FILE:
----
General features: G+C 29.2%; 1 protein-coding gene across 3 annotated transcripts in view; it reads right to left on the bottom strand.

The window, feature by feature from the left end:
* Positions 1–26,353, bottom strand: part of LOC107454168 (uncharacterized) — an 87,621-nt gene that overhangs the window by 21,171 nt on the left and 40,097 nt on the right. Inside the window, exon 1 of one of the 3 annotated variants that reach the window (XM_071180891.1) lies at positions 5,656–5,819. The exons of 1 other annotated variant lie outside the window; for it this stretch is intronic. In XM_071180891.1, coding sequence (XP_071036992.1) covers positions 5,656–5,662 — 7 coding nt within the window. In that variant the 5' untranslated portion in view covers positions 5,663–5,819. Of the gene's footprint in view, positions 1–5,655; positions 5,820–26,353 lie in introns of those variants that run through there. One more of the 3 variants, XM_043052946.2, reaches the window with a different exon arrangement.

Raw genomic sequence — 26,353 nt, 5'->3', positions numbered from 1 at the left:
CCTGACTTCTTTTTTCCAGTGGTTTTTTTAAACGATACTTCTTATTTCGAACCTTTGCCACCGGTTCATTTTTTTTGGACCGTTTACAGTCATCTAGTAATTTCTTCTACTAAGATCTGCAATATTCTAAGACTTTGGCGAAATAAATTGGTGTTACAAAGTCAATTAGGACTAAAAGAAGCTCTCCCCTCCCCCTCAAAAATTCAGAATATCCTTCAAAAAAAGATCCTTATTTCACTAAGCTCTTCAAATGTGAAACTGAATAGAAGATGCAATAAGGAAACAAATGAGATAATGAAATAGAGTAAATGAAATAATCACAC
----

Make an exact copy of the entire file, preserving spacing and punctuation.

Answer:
General features: G+C 29.2%; 1 protein-coding gene across 3 annotated transcripts in view; it reads right to left on the bottom strand.

The window, feature by feature from the left end:
* Positions 1–26,353, bottom strand: part of LOC107454168 (uncharacterized) — an 87,621-nt gene that overhangs the window by 21,171 nt on the left and 40,097 nt on the right. Inside the window, exon 1 of one of the 3 annotated variants that reach the window (XM_071180891.1) lies at positions 5,656–5,819. The exons of 1 other annotated variant lie outside the window; for it this stretch is intronic. In XM_071180891.1, coding sequence (XP_071036992.1) covers positions 5,656–5,662 — 7 coding nt within the window. In that variant the 5' untranslated portion in view covers positions 5,663–5,819. Of the gene's footprint in view, positions 1–5,655; positions 5,820–26,353 lie in introns of those variants that run through there. One more of the 3 variants, XM_043052946.2, reaches the window with a different exon arrangement.

Raw genomic sequence — 26,353 nt, 5'->3', positions numbered from 1 at the left:
CCTGACTTCTTTTTTCCAGTGGTTTTTTTAAACGATACTTCTTATTTCGAACCTTTGCCACCGGTTCATTTTTTTTGGACCGTTTACAGTCATCTAGTAATTTCTTCTACTAAGATCTGCAATATTCTAAGACTTTGGCGAAATAAATTGGTGTTACAAAGTCAATTAGGACTAAAAGAAGCTCTCCCCTCCCCCTCAAAAATTCAGAATATCCTTCAAAAAAAGATCCTTATTTCACTAAGCTCTTCAAATGTGAAACTGAATAGAAGATGCAATAAGGAAACAAATGAGATAATGAAATAGAGTAAATGAAATAATCACAC